In fact, I think this theory infuriates me more than bandwagoners jumping off when a team is losing (may they break their ankles!), because it calls into question the integrity of the players. It is a failure to acknowledge how big winning the Stanley Cup is to the players. It is something that they have dreamed about their whole lives, and unless you've played competitive hockey, you'll probably never understand how powerful of a draw it is. It makes me think that these conspiracy theorists know nothing about what it is to so passionately pursue something that you'd sacrifice everything. Even the idea that a coach would come into the dressing room and say, "Hey boys! Owner says to throw this game, so we can have a winner takes all in Game 7. The other team has agreed wait until Game 7 to really play" is insulting to me as a former hockey player, and 19-year hockey fan.
Let's first break this down. We've all watched WWE at some point in time and everything about it is faked and staged. They pretend to be the victims of physical contact and generally speaking, some of them are actually mildly convincing on the wrestling mat. Why do you think Dwayne "The Rock" Johnson among others have been able to turn their wrestling careers into acting careers? But the thing is, we all know that they are acting on the stage. The producers of WWE manipulate the greatest drama possible out of their scenarios.
If the National Hockey League is like the WWE by throwing matches to prolong playoff series, then I would have to say that hockey players are far worse actors than wrestlers, as some of the diving and embellishment of contact is downright pathetic, almost on par with European soccer players. Think about it.
But perhaps most disturbing about this suggestion that it is all faked and staged in the National Hockey League is that it calls into question the real, honest emotions that are captured on film when the players win the Stanley Cup. I recently watched the NBA trophy presentation of the Larry O'Brien Trophy to the Dallas Mavericks and I couldn't help but feel underwhelmed by the emotions of the players. Sure, they were happy to have won, but it was nowhere to the level of emotion that the Boston Bruins, or any other previous Stanley Cup champion, has had when they were first able to raise the Cup over their head. It is both compelling and powerful.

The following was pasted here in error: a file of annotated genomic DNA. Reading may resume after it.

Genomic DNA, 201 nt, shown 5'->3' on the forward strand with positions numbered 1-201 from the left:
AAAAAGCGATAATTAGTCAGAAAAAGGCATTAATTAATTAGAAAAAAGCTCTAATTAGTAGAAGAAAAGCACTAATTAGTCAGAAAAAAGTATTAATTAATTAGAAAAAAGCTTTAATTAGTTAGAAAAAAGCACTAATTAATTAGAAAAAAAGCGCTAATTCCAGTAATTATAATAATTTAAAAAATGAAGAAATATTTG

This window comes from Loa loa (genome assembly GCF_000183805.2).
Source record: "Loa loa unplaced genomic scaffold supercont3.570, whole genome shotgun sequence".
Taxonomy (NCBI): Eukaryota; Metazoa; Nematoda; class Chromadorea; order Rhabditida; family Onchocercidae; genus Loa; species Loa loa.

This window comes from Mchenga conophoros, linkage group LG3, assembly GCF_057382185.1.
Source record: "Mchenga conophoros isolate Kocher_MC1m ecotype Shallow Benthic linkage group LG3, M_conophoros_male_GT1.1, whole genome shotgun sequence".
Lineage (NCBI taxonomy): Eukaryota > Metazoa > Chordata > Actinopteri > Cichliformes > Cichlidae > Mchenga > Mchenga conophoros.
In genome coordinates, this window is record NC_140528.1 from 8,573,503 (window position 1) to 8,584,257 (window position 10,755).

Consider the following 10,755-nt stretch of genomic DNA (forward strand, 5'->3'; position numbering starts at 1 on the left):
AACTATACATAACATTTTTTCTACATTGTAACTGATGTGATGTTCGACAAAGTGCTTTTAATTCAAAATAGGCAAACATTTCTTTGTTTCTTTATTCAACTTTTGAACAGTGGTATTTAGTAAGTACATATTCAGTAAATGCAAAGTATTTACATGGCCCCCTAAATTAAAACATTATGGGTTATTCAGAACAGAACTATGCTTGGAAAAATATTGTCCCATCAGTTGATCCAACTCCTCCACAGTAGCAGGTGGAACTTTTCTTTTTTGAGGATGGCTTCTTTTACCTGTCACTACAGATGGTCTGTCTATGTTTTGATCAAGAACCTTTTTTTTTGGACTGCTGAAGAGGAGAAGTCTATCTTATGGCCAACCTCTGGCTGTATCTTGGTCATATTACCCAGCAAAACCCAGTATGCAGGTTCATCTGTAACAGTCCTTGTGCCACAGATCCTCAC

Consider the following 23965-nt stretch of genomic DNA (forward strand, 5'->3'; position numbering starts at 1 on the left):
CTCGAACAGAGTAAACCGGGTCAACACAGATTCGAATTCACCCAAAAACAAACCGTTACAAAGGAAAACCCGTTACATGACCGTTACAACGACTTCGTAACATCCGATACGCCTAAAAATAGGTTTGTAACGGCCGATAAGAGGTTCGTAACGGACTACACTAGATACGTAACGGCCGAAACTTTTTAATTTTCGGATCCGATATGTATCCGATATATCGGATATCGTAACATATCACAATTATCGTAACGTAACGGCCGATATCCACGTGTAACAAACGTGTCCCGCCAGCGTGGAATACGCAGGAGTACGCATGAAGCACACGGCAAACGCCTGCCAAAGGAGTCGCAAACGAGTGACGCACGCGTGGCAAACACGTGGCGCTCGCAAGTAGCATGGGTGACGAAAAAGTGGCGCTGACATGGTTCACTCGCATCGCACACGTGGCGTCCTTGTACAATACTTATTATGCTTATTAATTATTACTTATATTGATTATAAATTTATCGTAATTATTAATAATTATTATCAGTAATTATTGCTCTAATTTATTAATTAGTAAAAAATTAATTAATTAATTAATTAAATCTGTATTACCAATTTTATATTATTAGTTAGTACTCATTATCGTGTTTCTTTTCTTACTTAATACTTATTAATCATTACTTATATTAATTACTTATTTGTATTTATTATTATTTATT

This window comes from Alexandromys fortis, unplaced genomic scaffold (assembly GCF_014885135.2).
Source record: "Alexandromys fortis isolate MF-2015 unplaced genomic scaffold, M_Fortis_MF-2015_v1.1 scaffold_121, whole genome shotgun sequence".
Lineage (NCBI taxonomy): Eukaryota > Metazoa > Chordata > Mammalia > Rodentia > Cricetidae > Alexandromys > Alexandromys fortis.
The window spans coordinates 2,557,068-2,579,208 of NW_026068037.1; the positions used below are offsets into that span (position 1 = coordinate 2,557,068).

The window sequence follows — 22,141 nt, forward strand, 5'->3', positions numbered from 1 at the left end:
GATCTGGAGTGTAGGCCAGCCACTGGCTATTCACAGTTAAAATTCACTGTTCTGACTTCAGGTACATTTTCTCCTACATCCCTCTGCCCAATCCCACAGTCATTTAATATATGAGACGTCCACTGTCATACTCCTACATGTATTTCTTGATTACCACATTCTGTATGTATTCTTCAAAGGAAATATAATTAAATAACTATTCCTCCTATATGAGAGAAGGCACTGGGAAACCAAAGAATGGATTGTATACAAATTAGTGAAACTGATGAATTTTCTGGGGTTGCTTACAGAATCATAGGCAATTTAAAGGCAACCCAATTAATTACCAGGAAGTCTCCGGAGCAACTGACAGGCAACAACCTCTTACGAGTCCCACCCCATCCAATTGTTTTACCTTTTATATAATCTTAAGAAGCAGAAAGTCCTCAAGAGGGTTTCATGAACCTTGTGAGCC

Yet in this City of Losers, when things don't go the Canucks' way, the fans resort to conspiracy theories when things do not go their way. They have no understanding of sport or competition, but instead throw their team under the bus when they are not repaid for their miniscule emotional investment in the team. We cannot accept defeat gracefully and they make all Canucks fans look like a bunch of sore losers. As a colleague said, it is strange that in a city that has never won a Stanley Cup, we are still terrible at conceding defeat. Yet, I cannot say with a clear conscious that these sore losers are not "real Canucks fan," because the truth is that I don't hold a monopoly over what determines a Canuck fan to be real or fake. There is no Canucks' fan charter, but I have my own opinions. While I wish I could divorce myself from the rioters who trashed my city on Wednesday after the Stanley Cup loss, I can't. The only conclusion that I can form is that Canucks fans are among the worst hockey fans in the National Hockey League. Nobody turns on their hockey team with more speed than Vancouver. One Day, Canucks goaltender Roberto Luongo is the hero of the city for shutting out the Bruins in Game 5, but then the most hated man after a weak game in Game 6. The criticism of Luongo has been that he is Dr. Jekyll and Mr. Hyde, as we never know who is going to show up, but in truth, I would argue that it is the Canucks fans who have a far worse case of Dr. Jekyll and Mr. Hyde. This is a city of fair-weather bandwagoners, who will only cheer when the team is successful, and when they are not, they mock the loyal few that continue to cheer.
In one moment, we saw a city united in passion for its hockey team in a beautiful sight, while in the next moment, we saw our city sink into a third world war zone when the team lost. And while I said earlier that many respectable Canucks fans want to distance themselves from the hooligans, we simply cannot. These were people who had been united in the fervour, but clearly lack the maturity to accept a defeat and go about their lives. Sure, I am very disappointed by the Game 7 loss. In fact, it really stings me. It will take me several months to pick myself back up as a fan, but what I truly feel ashamed about is the response of Canucks fans.
If you were downtown on Wednesday night rioting, looting, trashing my city, you're an embarrassment. You should be ashamed of yourself. You've made us look worse than Leafs fans. I hope you're proud, City of Losers.